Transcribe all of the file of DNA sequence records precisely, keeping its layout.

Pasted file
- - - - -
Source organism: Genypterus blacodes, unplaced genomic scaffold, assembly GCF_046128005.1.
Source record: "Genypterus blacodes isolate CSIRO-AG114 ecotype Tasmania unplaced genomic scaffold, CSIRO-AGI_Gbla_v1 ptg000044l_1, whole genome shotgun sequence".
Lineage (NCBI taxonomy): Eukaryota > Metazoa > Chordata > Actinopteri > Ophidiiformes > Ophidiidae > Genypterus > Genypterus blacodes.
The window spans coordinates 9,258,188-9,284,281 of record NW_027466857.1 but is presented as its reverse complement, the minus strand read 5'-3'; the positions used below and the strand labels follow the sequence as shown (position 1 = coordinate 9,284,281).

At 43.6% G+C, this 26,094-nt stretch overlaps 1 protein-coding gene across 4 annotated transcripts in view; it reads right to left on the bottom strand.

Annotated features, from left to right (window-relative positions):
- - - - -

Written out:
Source organism: Genypterus blacodes, unplaced genomic scaffold, assembly GCF_046128005.1.
Source record: "Genypterus blacodes isolate CSIRO-AG114 ecotype Tasmania unplaced genomic scaffold, CSIRO-AGI_Gbla_v1 ptg000044l_1, whole genome shotgun sequence".
Lineage (NCBI taxonomy): Eukaryota > Metazoa > Chordata > Actinopteri > Ophidiiformes > Ophidiidae > Genypterus > Genypterus blacodes.
The window spans coordinates 9,258,188-9,284,281 of record NW_027466857.1 but is presented as its reverse complement, the minus strand read 5'-3'; the positions used below and the strand labels follow the sequence as shown (position 1 = coordinate 9,284,281).

At 43.6% G+C, this 26,094-nt stretch overlaps 1 protein-coding gene across 4 annotated transcripts in view; it reads right to left on the bottom strand.

Annotated features, from left to right (window-relative positions):